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State Firemen's Association urges New Yorkers to leave fireworks to professionals

by jmaloni

Submitted editorial

Fri, Jun 27th 2014 07:00 am

More fires are reported on July 4 than any other day of the year in the U.S.

With Independence Day right around the corner, it's important to keep safety a top priority during the upcoming holiday celebrations. The Firemen's Association of the State of New York reminds residents that fireworks are illegal to own or use by anyone other than licensed professionals in New York. FASNY also urges families to learn more about the harm that fireworks can cause to people and property.

"Leave the fireworks to the professionals, and attend a locally sponsored display in your neighborhood," said FASNY President Jim Burns. "Attending public fireworks displays is the safest way to celebrate the Fourth of July."

The National Fire Protection Association reports thousands of people are injured while using consumer fireworks every July 4 holiday. The risk of fireworks injury is two-and-a-half times as high for children ages 10-14 as for the general population.

U.S. Consumer Product Safety Commission states, for calendar year 2012, the deaths and injuries involving legal and illegal fireworks totaled six men who were killed by professional-grade, homemade or banned firework devices, and an estimated 8,700 consumers treated in U.S. hospital emergency departments for fireworks-related injuries. About 1,000 reported injuries involved sparklers and bottle rockets - fireworks that are frequently and incorrectly considered safe for young children. Sixty percent of all fireworks injuries occur during the 30 days surrounding the July 4 holiday.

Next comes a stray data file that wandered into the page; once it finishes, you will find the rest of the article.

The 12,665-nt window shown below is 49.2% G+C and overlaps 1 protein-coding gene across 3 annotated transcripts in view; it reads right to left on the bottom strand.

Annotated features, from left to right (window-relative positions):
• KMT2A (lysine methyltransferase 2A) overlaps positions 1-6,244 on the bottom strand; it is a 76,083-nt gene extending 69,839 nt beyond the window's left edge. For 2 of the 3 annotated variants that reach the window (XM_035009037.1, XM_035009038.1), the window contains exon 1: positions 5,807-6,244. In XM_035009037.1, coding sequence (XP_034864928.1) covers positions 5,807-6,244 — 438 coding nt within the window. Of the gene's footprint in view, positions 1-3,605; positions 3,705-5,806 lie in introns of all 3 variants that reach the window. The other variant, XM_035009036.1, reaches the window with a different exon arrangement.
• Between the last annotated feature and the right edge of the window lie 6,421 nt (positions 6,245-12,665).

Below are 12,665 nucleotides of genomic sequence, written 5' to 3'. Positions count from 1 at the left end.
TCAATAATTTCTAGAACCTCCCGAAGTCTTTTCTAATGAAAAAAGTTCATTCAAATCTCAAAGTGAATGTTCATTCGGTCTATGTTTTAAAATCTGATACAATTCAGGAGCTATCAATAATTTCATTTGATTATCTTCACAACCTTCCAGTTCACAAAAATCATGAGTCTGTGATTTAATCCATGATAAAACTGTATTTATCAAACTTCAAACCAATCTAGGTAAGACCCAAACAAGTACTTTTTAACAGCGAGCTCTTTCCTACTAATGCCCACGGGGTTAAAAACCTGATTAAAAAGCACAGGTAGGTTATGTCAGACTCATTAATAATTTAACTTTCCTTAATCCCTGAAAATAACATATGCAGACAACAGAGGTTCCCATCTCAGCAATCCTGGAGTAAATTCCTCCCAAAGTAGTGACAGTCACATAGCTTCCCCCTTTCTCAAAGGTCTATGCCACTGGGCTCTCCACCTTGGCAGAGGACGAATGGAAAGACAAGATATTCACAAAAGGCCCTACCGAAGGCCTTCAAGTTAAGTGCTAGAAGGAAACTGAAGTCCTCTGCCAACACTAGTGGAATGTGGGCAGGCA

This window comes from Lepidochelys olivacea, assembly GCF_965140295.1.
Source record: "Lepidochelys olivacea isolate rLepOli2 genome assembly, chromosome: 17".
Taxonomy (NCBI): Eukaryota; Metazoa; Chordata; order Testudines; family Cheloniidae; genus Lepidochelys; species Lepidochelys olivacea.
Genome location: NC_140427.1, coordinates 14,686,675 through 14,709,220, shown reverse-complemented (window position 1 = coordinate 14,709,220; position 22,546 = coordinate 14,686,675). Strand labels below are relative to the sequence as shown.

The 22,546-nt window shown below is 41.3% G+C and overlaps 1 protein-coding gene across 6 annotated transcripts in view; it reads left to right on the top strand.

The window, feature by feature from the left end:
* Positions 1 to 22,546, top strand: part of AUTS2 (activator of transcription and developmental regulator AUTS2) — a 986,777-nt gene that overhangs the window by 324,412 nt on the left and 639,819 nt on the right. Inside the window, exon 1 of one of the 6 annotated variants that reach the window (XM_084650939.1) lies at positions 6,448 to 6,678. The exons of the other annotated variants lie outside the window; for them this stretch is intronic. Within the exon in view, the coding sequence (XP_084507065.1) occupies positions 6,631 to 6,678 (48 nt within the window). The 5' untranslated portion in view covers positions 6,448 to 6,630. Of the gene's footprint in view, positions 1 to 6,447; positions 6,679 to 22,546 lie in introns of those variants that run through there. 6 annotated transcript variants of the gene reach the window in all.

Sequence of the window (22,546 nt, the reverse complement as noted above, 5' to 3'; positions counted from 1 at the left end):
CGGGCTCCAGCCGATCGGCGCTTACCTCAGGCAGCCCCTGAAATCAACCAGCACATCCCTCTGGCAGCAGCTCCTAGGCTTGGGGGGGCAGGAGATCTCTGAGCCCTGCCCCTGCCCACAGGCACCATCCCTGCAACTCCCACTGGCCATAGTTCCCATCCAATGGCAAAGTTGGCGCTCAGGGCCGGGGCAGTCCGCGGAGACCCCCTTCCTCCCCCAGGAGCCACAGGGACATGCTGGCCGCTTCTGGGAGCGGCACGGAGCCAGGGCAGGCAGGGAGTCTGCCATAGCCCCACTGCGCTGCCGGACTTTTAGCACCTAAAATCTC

It's important to remember how dangerous sparklers can be. The tip of a sparkler burns at a temperature of more than 1,200 degrees Fahrenheit, which is hot enough to cause third-degree burns.

Always make sure to follow these safety tips:

•The safest and best way to avoid injury is to view fireworks displays by trained professionals.

•Obey and respect any and all public safety barriers set up around the site of a professional fireworks show.

•Resist the temptation to get close to the firing site. Often, the best view of a professional display is from a quarter of a mile or more away.

•Leave your pets at home. The loud noise can scare animals and damage their hearing.

•Do not possess or shoot off fireworks on your own. Besides risking injury to yourself and the crowd watching the demonstration, you will be breaking the law.

•Do not pick up or attempt to re-light used fireworks. They may still be active and can cause serious burns or injury.

Founded in 1872, the Firemen's Association of the State of New York represents the interests of the more than 92,000 volunteer firefighters and emergency medical personnel in New York. For more information, visit www.fasny.com.

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